Wednesday, July 29, 2015

California XIV

One of the largest Lao Hmong populations in the U.S. is in Fresno, California. They came here after the fall of Saigon and their 15 year efforts to assist the U.S. in 'Nam. It is estimated that no fewer than 35,000 of these brave souls gave their lives supporting the U.S.efforts in Vietnam.

The memorial sits in a park in Fresno and depicts two Hmong soldiers assisting a downed American pilot.

The Secret War as it is known was waged primarily in Laos with the support of the Hmong. It took many years for the government to admit that this was actually going on. When Vietnam fell, so did Laos and these people were completely displaced. There is another memorial in Wisconsin and a very large Hmong community in Minnesota, too.

Here, the Hmong soldier attempts to call for help as his comrade tries to comfort the pilot.

I particularly like the detail of the American flag on the back of the pilot's helmet

The memorial rests in Court House Park, outside the Fresno County Court House on Van Ness Avenue.

Our next visit, on the 3rd, will be to Colorado, so meet me there. as always. at 9:00am.

To see other memorials from California, or any other state, click on the state name on the left side of this page.

Friday, July 24, 2015

Arizona VIII

Sedona is world famous for its beauty and I must say that on my first visit here, it certainly lives up to its reputation. The rock formations are just breath taking and as a playground of those with some cash, you cam well imaging what some of the homes are like.

However, there is also a Veteran's Memorial in the town and this is what caused me to drove from Tucson, just to see it.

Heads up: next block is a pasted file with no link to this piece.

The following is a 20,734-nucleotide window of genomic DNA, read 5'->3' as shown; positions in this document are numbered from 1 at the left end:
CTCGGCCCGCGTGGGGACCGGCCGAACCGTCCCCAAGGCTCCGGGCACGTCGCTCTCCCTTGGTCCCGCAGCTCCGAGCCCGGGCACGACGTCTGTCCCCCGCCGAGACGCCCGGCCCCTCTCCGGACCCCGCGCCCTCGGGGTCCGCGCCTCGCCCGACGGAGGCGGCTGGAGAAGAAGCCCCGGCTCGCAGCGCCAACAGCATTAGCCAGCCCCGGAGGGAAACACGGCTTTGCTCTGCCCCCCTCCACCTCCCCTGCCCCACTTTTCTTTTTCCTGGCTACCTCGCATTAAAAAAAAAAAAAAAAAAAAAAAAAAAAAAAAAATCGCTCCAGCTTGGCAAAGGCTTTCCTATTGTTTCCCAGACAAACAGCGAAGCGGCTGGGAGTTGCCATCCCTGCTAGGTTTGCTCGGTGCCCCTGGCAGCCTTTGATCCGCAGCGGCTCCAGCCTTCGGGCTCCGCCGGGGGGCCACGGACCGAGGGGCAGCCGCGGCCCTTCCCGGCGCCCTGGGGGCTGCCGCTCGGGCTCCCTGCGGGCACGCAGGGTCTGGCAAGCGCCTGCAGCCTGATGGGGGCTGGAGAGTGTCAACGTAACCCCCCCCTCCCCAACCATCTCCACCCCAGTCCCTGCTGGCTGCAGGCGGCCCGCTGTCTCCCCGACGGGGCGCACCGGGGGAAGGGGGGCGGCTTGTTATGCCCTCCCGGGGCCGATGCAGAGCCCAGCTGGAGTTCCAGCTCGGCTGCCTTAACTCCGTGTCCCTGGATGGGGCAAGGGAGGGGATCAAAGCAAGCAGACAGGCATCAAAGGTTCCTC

It looks as if it is in the middle of the desert, here, but it is actually on the corner of a very busy intersection.
( 25 Northview Road )

As I entered the site, a group of young people were sitting on one of the benches inside. They were maybe 12, or so. As I walked in and saw that the site had several Walls covered with names, one of  kids spoke right up and said, "Hi mister, my grand dad is on that wall."

Being a little unsure of what that meant, I asked her if these Walls were for any who served or those we had lost. she said, "Oh, it's for everyone, my grand dad is OK."

I told her I was glad to hear that and I asked her to show me his name and she gladly did so. I asked what war was your grand dad in and she said, Vietnam. The names on the walls are not war specific, but this was all the connection I needed to want to include this site here. Further research has not turned up anyone from Sedona hat was lost in the war.

The little girls Grandfather is William N. Howard.

 You will note that The Sedona 30 were involved in the creation of this site. they are a group of citizens who formed an organization more than 30 years ago to work towards "the betterment of Sedona." They certainly met that goal here.